5. It's OK. Given the simple chord progression you need to do more in terms of dynamics and mix of the instruments to make it more interesting. Though it has a certain Mystery Science Theater 3000 charm about it.
  6. Well, if you posted this several years ago and never got any feedback I would suggest writing something new.
  7. You must be giddy with joy on hearing your music performed as it should with real singers. Good for you! I heard a slight flirtation with Shenandoah in the melody... (not that there's anything wrong with that). Very nice.
  8. I was having trouble visualizing a timpani as Michael desired, but you made it all work, Blaire! Great job. Thank you, luderart : Having some decisions made for you generally makes things easier. I enjoyed writing this because it was one of the quickest and least fussed over things I've done. As for timing, composers have, for generations, counted BPM for timing/tempo, and relied on conductors to make music fit to other media. Now, of course, their is software to help with this.
  9. He tried to trick you but you saw right through his poker face.
  10. It's really fine music. And I was thinking the same thing about program notes. It always seems a little phony when a composer steps out of his element to give meaning to something that already has meaning. Whatever you do don't write "diversity is our strength." Better yet, have someone else write it and sign it, someone with credibility in your circle. As long as it's complimentary it doesn't matter what he or she says, because it's their opinion, not yours.
  11. Yes, you succeeded very well! It's a beautiful piece. The cadence at bar 18 killed me. And there was much more of this sort of surprising stuff throughout. Did you succeed in capturing the mood of the poem? Absolutely. The meaning? That's dubious, really, because your interpretation of the meaning as 'strength in diversity' is not what I thought at all. Strength In Diversity is a modern political slogan, and as all political slogans go it is to some degree deceptive - by design. I regarded the poem on a higher, more pure level, almost celestial in its purity. In any case, it won't matter what meaning you or I attribute to the poem. The listener will appreciate that the beautiful music caught the mood very well. That's about all we can hope for.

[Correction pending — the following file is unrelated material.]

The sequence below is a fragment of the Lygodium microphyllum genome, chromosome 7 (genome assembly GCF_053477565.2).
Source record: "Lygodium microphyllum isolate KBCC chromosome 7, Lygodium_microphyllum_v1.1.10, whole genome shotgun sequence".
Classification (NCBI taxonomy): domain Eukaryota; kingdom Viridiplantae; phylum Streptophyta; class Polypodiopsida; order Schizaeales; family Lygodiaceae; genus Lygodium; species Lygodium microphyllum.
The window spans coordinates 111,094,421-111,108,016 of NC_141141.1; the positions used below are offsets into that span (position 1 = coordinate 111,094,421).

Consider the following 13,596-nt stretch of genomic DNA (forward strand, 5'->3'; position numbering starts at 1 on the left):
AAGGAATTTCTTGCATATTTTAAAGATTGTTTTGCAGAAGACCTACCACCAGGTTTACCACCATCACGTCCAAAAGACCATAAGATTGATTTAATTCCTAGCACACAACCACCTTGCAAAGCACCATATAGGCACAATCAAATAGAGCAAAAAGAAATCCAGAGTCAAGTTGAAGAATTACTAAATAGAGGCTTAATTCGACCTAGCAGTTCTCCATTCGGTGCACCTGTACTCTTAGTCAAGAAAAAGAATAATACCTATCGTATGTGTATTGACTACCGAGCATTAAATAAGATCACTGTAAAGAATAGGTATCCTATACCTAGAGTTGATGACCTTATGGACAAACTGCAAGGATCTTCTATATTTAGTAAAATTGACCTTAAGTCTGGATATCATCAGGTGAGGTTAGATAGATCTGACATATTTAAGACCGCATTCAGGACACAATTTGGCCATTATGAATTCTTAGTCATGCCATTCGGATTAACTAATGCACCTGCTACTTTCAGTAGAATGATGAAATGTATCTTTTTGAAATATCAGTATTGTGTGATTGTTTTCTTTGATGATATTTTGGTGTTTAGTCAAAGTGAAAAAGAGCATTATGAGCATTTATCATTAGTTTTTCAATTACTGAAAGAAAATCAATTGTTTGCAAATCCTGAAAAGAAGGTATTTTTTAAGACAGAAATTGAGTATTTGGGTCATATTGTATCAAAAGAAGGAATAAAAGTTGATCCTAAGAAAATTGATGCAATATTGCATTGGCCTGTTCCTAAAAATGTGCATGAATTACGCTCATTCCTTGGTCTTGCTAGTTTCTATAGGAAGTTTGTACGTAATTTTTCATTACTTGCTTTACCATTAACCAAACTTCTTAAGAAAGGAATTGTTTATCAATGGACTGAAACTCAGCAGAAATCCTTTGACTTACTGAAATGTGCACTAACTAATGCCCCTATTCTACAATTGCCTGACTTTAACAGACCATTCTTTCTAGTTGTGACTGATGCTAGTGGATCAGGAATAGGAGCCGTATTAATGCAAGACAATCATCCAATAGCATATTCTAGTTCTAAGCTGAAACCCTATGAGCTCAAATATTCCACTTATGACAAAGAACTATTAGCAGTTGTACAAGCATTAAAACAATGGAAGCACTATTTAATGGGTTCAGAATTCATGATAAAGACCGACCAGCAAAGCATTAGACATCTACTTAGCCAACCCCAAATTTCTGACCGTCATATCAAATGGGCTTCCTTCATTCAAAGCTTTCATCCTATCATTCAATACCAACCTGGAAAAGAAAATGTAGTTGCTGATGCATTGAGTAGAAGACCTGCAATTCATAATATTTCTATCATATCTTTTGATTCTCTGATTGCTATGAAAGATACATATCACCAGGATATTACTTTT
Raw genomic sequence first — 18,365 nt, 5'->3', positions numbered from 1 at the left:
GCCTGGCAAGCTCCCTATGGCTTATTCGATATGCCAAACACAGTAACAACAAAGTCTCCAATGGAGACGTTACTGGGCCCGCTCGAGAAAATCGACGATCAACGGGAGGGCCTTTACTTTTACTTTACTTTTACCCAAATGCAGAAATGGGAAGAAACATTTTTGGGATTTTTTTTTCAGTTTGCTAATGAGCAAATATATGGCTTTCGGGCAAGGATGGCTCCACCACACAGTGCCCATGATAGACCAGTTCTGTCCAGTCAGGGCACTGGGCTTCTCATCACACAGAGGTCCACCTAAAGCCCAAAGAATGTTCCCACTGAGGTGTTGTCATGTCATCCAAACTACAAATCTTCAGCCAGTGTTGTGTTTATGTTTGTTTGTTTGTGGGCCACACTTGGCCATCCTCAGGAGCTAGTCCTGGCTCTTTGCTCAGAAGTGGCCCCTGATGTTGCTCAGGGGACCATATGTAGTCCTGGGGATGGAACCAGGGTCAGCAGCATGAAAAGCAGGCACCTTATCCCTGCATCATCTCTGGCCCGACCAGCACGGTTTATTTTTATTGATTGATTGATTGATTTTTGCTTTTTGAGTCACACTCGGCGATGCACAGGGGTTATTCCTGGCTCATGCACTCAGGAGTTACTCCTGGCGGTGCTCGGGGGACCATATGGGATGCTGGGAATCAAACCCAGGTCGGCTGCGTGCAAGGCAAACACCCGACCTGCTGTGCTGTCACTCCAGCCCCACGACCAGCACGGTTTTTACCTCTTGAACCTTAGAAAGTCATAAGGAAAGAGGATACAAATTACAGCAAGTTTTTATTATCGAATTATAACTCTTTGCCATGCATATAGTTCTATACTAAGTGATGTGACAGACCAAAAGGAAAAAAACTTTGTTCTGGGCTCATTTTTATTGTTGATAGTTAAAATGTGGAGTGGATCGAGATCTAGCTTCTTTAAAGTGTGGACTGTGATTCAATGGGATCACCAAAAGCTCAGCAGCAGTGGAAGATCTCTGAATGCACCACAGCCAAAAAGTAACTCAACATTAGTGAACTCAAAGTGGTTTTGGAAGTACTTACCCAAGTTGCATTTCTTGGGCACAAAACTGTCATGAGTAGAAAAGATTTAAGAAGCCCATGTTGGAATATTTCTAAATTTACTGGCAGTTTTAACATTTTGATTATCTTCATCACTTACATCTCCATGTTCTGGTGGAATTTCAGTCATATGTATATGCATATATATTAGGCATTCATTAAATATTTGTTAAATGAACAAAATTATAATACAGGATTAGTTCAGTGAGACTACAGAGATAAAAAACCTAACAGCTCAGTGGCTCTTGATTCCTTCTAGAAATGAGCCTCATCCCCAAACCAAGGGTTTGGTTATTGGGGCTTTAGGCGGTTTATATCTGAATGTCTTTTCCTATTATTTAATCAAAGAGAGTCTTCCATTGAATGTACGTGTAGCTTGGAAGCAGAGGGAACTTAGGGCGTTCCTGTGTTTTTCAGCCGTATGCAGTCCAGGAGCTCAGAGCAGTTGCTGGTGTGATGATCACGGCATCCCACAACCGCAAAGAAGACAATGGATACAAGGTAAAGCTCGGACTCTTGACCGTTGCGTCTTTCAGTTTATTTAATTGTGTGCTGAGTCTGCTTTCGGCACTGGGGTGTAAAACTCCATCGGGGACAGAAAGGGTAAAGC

12. You're being kind. I had a proper transcription that made an attempt at realism, but it just wasn't good enough. So if you can't be real, be unreal, right? About Zappa, that's a good question. I have a feeling he didn't do transcriptions, because they are time consuming and he probably just wanted to do his own stuff. I did it as an exercise. It's a good way to learn a piece in the most intimate way possible.
  13. I have made several transcriptions of Bach and Stravinsky, all electronic and mostly serious. But this one is a little odd. What do you think?
  14. It's a bit like shoving a square peg into a round hole, but it's not without precedent. Stravinsky put 3/4 with 7/8 in the opening bars of Petrushka.
  15. Musical non-sequiturs